Tendai and Esoteric Buddhism

One of the adaptations of the Tendai school was the introduction of esoteric ritual (Mikkyo) into Tendai Buddhism, which was later named Taimitsu by Ennin. Eventually, according to Tendai Taimitsu doctrine, the esoteric rituals came to have equal importance with the exoteric teachings of the Lotus Sutra. By chanting mantras, maintaining mudras, or performing certain meditations, a person could become conscient that sense experiences are the teachings of Buddha, believe that he was inherently an enlightened being, and attain enlightenment within this very body.

The origins of Taimitsu are found in China, similar to the lineage that Kukai encountered in his visit to China during the Tang Dynasty, and Saicho's disciples were encouraged to study under Kukai.[2] Though the underlying doctrines may differ somewhat, Tendai esoteric ritual bears much in common with Shingon Buddhist ritual.

Tendai and Shinto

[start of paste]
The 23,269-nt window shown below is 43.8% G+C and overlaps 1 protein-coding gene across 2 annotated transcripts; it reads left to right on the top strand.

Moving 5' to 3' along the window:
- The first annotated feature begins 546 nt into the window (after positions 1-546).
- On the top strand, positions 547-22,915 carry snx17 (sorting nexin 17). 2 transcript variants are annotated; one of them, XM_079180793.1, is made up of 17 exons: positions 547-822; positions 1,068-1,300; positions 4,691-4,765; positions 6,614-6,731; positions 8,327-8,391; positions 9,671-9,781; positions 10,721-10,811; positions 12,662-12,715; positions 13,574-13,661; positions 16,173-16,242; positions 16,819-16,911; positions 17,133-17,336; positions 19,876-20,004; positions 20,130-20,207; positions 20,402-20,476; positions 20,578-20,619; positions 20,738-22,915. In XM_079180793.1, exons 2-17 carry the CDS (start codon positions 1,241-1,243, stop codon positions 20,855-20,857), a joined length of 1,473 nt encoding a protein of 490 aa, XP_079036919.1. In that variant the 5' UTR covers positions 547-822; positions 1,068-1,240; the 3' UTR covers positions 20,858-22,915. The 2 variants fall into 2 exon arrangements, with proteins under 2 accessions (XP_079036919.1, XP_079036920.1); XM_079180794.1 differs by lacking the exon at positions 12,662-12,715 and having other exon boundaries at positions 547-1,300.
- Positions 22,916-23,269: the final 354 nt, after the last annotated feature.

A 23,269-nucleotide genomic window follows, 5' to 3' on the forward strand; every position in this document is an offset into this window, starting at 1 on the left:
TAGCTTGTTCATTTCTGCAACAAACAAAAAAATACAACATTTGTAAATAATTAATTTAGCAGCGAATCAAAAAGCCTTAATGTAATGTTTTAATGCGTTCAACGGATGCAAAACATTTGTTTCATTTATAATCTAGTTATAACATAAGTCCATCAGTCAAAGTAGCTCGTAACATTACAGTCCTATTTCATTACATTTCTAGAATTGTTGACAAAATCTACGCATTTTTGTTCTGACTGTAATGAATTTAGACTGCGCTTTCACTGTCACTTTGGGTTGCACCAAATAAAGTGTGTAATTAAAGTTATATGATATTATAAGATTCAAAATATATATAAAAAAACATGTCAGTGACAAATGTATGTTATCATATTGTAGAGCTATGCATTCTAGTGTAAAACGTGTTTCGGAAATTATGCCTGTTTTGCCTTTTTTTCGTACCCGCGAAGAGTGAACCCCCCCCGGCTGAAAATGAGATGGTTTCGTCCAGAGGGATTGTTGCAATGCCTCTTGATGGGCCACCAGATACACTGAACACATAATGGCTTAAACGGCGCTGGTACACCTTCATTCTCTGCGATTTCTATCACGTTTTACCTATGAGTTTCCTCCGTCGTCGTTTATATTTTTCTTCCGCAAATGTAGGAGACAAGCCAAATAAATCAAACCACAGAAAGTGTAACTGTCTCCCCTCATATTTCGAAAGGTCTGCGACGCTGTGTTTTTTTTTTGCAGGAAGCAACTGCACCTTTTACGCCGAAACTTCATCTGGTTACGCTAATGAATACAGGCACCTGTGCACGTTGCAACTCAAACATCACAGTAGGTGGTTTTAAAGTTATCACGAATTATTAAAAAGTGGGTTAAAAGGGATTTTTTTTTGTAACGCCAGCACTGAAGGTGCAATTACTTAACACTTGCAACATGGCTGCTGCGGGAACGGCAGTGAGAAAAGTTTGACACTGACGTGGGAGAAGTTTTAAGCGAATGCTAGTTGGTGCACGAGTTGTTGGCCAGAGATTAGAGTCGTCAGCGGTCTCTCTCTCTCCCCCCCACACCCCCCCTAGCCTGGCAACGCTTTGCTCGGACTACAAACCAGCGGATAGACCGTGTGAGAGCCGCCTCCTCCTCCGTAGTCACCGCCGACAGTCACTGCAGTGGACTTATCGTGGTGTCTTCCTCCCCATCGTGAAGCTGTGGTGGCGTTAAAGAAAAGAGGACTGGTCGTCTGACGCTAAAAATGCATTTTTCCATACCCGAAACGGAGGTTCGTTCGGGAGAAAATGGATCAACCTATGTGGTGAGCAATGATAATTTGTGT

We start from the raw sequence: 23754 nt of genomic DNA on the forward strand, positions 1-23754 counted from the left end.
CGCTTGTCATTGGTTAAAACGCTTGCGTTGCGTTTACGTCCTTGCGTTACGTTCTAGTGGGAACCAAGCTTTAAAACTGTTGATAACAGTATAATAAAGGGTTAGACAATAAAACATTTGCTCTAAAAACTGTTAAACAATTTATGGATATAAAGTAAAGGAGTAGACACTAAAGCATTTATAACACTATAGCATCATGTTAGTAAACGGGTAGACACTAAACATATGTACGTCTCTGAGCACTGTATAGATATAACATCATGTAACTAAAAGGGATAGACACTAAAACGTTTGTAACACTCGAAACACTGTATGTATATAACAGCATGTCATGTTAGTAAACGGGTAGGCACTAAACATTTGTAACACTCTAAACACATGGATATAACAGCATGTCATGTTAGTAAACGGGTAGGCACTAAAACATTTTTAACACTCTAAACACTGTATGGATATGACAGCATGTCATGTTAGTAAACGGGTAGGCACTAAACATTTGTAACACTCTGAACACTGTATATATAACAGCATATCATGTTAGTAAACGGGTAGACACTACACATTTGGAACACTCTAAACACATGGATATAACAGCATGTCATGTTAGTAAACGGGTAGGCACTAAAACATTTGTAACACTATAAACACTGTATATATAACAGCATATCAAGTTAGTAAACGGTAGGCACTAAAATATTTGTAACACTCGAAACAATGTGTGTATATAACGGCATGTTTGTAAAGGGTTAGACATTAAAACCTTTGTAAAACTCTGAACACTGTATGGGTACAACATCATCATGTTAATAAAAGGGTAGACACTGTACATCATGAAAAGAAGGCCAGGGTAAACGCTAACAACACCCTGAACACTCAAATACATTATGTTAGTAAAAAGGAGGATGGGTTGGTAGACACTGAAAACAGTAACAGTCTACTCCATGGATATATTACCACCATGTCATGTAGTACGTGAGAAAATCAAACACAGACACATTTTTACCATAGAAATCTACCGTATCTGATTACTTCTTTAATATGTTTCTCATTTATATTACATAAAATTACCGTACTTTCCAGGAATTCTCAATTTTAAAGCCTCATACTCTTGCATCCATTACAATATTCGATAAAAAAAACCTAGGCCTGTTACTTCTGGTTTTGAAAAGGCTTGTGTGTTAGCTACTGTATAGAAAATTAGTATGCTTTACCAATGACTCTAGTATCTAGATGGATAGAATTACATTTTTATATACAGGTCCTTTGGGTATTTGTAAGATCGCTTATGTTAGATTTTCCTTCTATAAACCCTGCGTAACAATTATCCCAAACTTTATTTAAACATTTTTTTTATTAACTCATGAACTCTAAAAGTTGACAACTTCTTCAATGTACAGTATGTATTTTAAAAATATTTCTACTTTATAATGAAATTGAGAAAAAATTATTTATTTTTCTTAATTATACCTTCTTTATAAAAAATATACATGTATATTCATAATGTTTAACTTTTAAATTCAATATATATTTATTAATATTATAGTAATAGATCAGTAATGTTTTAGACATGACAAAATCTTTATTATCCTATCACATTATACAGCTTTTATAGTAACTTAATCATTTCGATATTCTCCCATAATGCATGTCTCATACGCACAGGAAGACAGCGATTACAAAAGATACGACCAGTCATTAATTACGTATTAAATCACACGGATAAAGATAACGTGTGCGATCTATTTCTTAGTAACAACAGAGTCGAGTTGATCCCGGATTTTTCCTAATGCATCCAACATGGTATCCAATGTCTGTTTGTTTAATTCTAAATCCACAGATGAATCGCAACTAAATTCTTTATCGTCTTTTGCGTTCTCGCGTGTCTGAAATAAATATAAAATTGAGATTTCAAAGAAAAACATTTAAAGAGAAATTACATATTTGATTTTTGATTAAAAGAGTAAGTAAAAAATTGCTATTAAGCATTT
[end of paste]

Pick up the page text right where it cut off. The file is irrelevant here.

Tendai Buddhism, which embraced all Buddhist doctrines as truths unfolded at different levels of understanding, made various attempts to reconcile Shinto’s worship of a heavenly pantheon of Japanese Kami (gods), and the myriad spirits associated with places, shrines or objects, with the Buddhist doctrine that the pursuit of enlightenment should be the only religious practice. Priests of the Tendai sect argued that Kami are simply representations of the truth of universal Buddha-hood, equivalent with Buddhas, that descend into the world to help and teach mankind. The Kami that Shinto regards as violent or antagonistic to mankind, are regarded as supernatural beings that reject the Buddhist law and have not attained enlightenment, and are thus violent and evil. According to the later honji suijaku (本地垂迹) theory, Japanese kami were just manifestations (suijaku) of buddhas, which were the "original ground" (honji) of the kami.[3] The buddhas and the kami were therefore indivisible. Ichijitsu (“One Truth”), or Sanno Ichijitsu Shinto is an amalgamation of Shinto and Buddhism. The depth of the influence of Buddhism on Shinto can be seen in the fact that the type of Shinto shrine seen in Japan today, with a large worship hall and images, is of Buddhist origin.[4]